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March/April 2007

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On April 26, 1984, after returning from a trip to Vietnam, VVA National Board Member Dr. Jim Rogers filed a report to the Board in which he laid out the case for the toxic effects of Agent Orange. That document, “Agent Orange Research in Vietnam,” stands as a historic manifesto for VVA and for all Vietnam veterans.
Rogers, a physician, wrote in his report that “in most heavily defoliated areas, the natural flora has not yet returned. Sparse grasses now grow in areas which were once heavily forested. This profound change, together with the direct toxic effect of the [Agent Orange] chemicals, has resulted in the local and regional disappearance of many species of large predatory animals and birds.”

It was clear that Agent Orange and similar defoliants were not just harmful to trees but, even if indirectly, to every living thing these chemicals came in contact with.
Rogers’ report went on to describe the impact of herbicidal defoliants on human reproduction (increased rates of miscarriages, stillbirths, sterility, and birth defects), increased cancer rates, stomach and liver diseases, and psychological disturbances.

“VVA should take the lead in organizing the necessary scientific cooperation between Vietnamese researchers and American scientists,” Rogers wrote, “and should also undertake consultations with leading medical researchers in the United States to determine the relevance of [Vietnamese] studies to research on veterans currently under way in the United States.”

At the time that Rogers submitted his report, Agent Orange was still largely dismissed by the VA. “I think a number of people in the VA thought it was a passing fad,” Rogers says, “a bandwagon people wanted to jump on. But the fact is that there was a great deal of compelling evidence that Agent Orange causes all kinds of illness, even at that time.”

Rogers helped a researcher named Arnold Schecter, who was studying the effects of herbicides and defoliants. One such study demonstrated that North Vietnamese Army veterans who had fought in the South had elevated fat tissue levels of dioxin while North Vietnamese who had never been in the South did not. “It was quite clear that something was going on with Agent Orange,” Rogers says. “I wrote about the growing body of evidence for The VVA Veteran and other publications in this period, making the case that the VA was not considering all the scientific evidence when deciding what conditions were related to Agent Orange exposure.”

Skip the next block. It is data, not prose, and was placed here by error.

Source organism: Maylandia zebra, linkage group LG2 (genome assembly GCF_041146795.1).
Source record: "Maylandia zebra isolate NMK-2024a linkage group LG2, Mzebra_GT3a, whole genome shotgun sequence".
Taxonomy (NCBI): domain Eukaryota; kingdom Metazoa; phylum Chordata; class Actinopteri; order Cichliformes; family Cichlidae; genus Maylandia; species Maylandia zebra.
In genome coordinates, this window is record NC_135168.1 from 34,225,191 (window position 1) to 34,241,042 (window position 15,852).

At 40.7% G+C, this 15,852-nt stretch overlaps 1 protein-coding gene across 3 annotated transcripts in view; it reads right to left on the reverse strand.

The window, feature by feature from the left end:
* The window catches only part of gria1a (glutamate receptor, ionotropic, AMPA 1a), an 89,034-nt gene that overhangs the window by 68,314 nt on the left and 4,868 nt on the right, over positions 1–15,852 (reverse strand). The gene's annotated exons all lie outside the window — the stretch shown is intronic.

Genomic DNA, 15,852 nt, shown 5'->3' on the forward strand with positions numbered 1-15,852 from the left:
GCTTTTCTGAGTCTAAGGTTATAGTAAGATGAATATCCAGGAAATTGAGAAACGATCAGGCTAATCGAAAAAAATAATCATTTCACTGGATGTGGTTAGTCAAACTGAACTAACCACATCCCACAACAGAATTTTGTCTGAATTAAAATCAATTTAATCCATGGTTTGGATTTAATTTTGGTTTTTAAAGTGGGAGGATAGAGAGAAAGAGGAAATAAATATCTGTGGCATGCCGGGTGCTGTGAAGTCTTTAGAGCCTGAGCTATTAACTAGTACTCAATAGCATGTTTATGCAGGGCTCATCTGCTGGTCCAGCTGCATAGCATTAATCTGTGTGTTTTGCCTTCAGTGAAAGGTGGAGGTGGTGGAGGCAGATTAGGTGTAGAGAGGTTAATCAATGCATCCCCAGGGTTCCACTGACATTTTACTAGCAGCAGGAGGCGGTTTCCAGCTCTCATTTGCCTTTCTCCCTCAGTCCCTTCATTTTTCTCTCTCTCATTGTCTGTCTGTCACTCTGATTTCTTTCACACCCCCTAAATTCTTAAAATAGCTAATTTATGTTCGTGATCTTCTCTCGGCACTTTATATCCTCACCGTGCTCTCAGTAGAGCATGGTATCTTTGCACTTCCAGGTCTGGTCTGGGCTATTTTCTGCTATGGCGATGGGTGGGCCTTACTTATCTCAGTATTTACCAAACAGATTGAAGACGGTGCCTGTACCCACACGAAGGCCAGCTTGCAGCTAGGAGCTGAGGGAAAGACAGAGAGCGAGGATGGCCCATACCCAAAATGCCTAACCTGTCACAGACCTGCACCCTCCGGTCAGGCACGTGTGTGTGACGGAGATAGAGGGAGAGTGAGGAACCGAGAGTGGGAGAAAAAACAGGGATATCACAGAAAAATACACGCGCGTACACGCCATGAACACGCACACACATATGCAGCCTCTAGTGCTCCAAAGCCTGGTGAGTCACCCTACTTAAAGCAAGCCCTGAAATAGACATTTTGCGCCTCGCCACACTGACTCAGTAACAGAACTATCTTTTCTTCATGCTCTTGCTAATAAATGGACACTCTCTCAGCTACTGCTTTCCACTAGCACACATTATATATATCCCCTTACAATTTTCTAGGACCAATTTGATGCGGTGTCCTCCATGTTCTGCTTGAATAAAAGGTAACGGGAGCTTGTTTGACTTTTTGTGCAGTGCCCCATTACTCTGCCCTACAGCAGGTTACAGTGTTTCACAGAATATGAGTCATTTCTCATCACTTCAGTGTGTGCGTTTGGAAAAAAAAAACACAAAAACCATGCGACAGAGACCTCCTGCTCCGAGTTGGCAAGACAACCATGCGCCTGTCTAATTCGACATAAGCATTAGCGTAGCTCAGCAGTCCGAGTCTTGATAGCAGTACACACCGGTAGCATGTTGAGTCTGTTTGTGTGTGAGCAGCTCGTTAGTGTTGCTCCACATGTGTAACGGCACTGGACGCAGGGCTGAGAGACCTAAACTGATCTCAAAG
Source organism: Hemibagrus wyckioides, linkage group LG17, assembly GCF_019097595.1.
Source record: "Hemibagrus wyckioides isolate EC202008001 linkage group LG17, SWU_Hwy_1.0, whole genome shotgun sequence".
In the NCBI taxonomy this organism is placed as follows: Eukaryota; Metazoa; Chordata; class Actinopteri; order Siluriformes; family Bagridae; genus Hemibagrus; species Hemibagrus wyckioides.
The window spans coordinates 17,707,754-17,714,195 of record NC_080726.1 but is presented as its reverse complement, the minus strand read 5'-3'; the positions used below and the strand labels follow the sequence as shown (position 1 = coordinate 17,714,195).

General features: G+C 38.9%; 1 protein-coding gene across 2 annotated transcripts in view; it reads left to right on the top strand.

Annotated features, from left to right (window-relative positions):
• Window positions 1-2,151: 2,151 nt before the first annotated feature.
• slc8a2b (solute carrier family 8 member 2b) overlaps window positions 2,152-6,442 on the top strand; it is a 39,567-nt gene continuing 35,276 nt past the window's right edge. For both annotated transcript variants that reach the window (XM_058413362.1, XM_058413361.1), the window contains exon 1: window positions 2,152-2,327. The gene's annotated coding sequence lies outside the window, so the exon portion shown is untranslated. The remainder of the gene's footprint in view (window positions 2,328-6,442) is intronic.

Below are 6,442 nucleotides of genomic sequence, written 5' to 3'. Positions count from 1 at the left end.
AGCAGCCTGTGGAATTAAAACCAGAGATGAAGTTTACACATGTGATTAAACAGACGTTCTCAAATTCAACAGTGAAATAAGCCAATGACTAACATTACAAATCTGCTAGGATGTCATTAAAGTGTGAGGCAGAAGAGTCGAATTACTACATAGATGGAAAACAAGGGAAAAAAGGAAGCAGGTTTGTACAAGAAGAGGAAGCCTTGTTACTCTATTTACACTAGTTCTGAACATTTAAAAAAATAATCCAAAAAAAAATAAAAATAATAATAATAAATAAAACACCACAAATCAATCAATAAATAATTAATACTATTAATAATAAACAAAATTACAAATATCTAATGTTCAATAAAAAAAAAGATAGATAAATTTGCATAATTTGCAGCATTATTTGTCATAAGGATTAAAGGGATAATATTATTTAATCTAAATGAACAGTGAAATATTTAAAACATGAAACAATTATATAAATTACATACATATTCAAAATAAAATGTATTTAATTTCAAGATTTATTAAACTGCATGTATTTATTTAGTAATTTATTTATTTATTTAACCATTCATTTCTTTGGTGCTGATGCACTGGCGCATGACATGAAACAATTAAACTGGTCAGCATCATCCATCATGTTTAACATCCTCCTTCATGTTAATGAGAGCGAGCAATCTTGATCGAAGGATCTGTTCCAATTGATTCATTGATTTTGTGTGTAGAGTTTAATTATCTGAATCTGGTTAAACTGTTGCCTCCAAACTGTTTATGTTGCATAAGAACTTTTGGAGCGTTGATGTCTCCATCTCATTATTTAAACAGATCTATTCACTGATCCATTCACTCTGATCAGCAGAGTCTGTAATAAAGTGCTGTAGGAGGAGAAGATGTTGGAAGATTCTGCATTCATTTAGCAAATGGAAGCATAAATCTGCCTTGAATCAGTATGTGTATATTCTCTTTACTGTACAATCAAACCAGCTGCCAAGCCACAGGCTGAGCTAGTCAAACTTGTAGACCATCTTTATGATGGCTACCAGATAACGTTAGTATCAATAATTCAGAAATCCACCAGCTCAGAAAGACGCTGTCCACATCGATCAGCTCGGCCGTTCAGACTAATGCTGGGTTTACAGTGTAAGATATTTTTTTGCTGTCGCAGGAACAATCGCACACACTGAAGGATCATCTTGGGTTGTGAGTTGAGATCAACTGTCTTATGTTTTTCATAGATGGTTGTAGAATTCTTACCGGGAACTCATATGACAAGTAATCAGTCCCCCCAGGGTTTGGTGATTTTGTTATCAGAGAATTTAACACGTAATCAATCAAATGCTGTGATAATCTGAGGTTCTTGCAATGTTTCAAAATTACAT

Rogers published a similar report, “Agent Orange in Vietnam: America’s Shared Legacy,” in Indochina Issues in the fall of 1985. “All delegates to the 1986 VVA National Convention received a copy of that,” Rogers recalls.

Jim Rogers’ professional clout as a practicing physician brought additional legitimacy to Agent Orange at a time when more than one federal agency would have been happy to dismiss the controversy. Many veterans have since been served, through disability ratings and VA assistance, by Dr. Jim Rogers’ early campaign to get the word out on a problem unique to Vietnam veterans. Rogers continues to practice medicine today, as a surgeon in the Department of Surgery at the Northern Navajo Medical Center, on the Navajo Reservation in the Four Corners area of New Mexico.

But Rogers did not start out in New Mexico—he’s a native Appalachian, born nearly 1,500 miles to the east in the small town of New Martinsville, West Virginia. “I graduated from high school and spent three semesters in college,” Rogers says. “By that time most of the guys in my high school graduating class had been to or were still in Vietnam. I didn’t feel too good about that, so I decided I’d go, too.”